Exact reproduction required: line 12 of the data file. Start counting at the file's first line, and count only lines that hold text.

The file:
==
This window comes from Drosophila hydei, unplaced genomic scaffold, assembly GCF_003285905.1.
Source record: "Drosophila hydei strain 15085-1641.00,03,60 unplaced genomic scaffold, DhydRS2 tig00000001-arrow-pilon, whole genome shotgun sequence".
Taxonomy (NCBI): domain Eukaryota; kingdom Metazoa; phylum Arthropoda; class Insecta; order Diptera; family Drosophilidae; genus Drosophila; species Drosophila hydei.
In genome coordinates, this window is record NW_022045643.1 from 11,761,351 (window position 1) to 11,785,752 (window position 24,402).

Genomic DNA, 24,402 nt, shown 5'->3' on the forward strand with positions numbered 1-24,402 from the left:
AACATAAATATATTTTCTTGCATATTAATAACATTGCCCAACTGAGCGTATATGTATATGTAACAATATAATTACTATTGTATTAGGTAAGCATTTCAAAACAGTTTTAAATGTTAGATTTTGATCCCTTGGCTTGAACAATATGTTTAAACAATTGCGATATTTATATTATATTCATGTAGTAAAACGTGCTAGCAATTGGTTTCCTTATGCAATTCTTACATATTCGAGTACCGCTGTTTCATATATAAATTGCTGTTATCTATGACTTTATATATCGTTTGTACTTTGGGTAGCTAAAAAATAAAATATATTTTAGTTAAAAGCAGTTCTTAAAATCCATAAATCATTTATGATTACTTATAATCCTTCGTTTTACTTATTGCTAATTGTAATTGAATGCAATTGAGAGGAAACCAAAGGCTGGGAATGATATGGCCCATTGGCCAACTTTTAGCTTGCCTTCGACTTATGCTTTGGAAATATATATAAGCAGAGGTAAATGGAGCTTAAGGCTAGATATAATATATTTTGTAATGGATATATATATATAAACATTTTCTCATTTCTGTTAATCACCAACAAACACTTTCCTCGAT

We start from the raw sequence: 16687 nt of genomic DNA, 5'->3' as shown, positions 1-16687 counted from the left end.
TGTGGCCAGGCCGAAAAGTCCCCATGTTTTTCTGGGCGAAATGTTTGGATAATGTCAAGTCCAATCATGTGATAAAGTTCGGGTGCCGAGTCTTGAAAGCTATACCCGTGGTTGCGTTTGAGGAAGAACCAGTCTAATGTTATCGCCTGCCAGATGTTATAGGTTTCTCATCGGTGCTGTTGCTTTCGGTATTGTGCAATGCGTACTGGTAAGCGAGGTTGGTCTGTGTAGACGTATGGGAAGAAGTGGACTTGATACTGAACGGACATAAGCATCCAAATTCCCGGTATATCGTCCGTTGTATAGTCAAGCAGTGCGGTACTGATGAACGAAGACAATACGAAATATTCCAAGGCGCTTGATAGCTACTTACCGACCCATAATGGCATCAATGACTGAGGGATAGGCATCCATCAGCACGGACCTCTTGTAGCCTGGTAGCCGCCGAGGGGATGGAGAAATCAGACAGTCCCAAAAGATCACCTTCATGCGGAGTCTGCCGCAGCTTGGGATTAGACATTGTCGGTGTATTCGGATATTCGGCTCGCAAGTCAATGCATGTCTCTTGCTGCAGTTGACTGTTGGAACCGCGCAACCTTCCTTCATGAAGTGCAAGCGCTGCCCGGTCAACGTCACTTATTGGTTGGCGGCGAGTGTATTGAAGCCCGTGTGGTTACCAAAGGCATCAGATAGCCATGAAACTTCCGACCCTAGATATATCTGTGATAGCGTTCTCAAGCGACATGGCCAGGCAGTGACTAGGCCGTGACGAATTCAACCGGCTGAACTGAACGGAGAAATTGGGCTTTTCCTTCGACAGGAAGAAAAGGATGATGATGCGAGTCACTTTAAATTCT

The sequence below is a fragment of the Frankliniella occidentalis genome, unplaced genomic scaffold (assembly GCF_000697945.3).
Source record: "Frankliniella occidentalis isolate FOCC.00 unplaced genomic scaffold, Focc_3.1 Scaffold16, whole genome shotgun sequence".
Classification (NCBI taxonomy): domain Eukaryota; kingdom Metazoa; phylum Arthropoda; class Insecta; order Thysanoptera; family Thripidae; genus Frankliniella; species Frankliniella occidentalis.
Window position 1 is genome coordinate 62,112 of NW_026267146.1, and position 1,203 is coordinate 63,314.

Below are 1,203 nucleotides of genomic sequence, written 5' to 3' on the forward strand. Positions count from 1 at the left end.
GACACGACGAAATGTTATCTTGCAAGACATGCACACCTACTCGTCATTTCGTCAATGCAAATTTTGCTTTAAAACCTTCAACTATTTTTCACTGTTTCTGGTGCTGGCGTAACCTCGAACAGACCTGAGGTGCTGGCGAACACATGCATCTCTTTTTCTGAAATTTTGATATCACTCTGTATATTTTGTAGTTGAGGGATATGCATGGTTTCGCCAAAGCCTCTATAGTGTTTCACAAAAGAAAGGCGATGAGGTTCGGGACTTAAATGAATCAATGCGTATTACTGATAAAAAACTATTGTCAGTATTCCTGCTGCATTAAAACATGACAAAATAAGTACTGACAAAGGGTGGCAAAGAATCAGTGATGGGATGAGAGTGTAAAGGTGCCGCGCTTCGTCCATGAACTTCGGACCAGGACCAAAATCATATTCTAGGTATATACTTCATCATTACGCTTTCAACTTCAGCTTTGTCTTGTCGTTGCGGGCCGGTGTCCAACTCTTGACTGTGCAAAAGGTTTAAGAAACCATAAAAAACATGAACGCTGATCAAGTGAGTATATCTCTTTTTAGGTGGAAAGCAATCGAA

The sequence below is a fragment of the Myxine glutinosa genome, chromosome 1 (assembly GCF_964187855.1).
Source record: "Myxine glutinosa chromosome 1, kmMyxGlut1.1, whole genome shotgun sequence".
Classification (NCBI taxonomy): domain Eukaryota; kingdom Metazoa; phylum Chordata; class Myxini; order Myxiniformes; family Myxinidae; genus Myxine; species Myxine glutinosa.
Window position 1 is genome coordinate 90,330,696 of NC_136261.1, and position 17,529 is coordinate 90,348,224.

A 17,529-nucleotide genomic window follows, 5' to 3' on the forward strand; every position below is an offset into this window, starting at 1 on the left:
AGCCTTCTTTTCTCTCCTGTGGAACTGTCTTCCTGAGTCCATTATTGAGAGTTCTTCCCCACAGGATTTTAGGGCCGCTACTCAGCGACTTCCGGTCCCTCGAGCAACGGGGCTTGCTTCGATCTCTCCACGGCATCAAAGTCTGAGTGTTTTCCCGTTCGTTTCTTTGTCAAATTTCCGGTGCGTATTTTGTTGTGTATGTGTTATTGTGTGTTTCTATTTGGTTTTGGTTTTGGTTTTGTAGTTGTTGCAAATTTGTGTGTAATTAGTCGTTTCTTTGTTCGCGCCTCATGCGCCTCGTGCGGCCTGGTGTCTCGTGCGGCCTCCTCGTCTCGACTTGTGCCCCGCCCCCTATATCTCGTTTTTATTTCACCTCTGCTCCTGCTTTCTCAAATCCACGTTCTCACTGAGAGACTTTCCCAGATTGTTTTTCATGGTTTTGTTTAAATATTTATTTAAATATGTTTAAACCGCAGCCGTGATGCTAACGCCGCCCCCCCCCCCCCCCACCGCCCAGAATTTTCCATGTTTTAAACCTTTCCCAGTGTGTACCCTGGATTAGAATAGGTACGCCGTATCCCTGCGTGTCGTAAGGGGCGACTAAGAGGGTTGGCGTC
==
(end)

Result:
Window position 1 is genome coordinate 62,112 of NW_026267146.1, and position 1,203 is coordinate 63,314.